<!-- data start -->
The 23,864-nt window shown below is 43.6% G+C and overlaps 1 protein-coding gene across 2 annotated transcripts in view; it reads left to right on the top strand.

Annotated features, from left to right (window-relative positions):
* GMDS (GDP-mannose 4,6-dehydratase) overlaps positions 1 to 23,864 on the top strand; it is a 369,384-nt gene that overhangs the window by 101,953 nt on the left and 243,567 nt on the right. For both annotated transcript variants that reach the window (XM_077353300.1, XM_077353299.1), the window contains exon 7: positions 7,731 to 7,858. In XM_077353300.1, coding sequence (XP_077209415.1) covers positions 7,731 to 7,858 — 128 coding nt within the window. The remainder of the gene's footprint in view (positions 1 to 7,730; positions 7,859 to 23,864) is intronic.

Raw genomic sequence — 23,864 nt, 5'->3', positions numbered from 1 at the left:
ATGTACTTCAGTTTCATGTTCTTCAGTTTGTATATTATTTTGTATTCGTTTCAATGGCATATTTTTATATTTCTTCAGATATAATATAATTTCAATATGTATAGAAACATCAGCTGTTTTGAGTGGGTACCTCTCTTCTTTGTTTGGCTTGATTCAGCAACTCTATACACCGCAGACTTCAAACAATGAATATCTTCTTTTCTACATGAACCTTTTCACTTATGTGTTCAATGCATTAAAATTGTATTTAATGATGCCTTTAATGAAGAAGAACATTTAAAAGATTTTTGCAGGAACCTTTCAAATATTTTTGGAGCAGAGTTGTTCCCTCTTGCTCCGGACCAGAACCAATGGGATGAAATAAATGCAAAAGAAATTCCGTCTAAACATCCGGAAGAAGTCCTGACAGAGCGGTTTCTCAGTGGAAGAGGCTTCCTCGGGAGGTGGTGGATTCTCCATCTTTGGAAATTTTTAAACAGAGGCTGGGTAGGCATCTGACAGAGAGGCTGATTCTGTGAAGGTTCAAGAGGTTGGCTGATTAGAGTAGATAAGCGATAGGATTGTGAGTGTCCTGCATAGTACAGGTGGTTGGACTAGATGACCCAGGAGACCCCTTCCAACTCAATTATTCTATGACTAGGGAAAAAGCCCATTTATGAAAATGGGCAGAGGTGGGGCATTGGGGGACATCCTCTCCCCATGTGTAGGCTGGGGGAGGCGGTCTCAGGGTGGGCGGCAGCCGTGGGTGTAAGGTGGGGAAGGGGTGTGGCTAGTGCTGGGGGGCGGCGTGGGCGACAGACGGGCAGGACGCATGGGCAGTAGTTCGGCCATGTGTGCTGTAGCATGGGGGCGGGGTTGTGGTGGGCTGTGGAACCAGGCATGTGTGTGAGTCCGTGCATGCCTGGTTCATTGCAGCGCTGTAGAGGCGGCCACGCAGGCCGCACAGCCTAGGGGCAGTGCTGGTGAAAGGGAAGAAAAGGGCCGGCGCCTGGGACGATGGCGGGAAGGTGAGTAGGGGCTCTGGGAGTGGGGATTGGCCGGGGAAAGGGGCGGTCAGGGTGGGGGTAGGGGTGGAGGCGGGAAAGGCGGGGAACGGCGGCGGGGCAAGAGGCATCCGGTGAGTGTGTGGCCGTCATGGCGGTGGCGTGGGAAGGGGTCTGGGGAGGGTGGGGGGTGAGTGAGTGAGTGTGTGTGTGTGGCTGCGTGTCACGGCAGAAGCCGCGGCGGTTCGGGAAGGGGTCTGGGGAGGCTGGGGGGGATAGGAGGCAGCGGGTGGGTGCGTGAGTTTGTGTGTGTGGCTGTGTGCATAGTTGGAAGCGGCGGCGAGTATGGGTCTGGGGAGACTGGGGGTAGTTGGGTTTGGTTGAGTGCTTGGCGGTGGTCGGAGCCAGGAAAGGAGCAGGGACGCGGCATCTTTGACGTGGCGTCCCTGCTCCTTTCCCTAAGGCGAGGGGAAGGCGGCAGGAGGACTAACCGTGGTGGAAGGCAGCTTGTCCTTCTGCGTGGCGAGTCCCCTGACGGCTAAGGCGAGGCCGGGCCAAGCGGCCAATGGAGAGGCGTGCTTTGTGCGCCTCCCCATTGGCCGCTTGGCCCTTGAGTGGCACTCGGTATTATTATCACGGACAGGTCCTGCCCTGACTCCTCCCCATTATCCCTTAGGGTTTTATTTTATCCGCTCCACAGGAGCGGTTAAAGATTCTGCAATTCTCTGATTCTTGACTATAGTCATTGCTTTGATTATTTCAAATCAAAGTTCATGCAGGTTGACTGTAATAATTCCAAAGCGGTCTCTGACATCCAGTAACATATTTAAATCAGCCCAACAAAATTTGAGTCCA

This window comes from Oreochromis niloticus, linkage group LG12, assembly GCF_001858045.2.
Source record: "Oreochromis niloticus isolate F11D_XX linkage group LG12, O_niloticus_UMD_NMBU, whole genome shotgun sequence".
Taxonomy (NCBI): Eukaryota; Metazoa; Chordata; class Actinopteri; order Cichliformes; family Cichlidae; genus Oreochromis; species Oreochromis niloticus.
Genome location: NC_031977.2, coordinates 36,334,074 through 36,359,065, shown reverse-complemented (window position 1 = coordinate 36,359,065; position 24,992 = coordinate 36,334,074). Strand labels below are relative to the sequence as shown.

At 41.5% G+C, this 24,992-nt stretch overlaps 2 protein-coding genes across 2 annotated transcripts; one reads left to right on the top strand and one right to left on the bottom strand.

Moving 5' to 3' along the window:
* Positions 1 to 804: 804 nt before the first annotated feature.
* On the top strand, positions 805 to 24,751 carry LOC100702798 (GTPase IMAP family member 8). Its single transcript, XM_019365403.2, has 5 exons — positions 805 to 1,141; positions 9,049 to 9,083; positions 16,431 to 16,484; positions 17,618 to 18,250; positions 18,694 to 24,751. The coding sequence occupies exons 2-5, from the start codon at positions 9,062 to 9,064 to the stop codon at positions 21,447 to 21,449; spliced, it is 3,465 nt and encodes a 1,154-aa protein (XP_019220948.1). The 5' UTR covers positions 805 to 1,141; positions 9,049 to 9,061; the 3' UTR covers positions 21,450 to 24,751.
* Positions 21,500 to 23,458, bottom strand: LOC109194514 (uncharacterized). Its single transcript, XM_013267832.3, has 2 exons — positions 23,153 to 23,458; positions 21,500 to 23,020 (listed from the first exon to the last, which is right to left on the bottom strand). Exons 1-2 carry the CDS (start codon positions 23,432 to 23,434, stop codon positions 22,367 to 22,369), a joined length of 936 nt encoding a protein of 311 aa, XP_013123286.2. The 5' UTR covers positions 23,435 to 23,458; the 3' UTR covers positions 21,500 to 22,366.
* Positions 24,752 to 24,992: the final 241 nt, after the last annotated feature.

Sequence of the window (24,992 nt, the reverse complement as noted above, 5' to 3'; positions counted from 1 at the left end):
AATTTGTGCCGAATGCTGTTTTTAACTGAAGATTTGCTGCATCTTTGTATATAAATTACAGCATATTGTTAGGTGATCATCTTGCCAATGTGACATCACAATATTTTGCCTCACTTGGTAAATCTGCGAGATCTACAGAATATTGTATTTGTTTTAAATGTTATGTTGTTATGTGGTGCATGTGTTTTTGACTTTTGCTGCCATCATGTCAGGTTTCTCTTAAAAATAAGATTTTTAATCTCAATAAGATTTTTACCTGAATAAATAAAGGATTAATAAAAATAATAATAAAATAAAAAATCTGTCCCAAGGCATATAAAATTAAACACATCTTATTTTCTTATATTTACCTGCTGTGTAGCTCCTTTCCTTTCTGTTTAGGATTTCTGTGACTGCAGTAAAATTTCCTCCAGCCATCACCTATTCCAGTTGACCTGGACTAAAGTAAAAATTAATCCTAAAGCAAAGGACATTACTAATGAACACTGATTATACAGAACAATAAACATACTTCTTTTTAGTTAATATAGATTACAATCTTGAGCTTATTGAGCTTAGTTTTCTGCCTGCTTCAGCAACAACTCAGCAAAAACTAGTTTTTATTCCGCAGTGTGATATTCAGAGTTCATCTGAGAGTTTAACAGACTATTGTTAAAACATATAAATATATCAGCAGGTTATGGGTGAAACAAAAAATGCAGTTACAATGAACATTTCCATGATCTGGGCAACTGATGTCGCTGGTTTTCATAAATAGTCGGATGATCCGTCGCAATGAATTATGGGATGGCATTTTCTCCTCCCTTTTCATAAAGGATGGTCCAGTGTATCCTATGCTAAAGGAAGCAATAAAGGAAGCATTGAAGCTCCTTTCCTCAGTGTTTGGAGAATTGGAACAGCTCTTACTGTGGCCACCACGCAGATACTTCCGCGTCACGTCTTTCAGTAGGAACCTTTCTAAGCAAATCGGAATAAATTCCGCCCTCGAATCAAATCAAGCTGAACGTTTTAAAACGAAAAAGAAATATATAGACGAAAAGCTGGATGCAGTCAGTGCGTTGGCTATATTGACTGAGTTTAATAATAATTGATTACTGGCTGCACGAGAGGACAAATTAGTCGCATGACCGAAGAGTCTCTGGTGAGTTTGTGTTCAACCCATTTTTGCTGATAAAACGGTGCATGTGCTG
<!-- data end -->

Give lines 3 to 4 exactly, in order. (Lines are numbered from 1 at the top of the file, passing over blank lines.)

* GMDS (GDP-mannose 4,6-dehydratase) overlaps positions 1 to 23,864 on the top strand; it is a 369,384-nt gene that overhangs the window by 101,953 nt on the left and 243,567 nt on the right. For both annotated transcript variants that reach the window (XM_077353300.1, XM_077353299.1), the window contains exon 7: positions 7,731 to 7,858. In XM_077353300.1, coding sequence (XP_077209415.1) covers positions 7,731 to 7,858 — 128 coding nt within the window. The remainder of the gene's footprint in view (positions 1 to 7,730; positions 7,859 to 23,864) is intronic.

Raw genomic sequence — 23,864 nt, 5'->3', positions numbered from 1 at the left: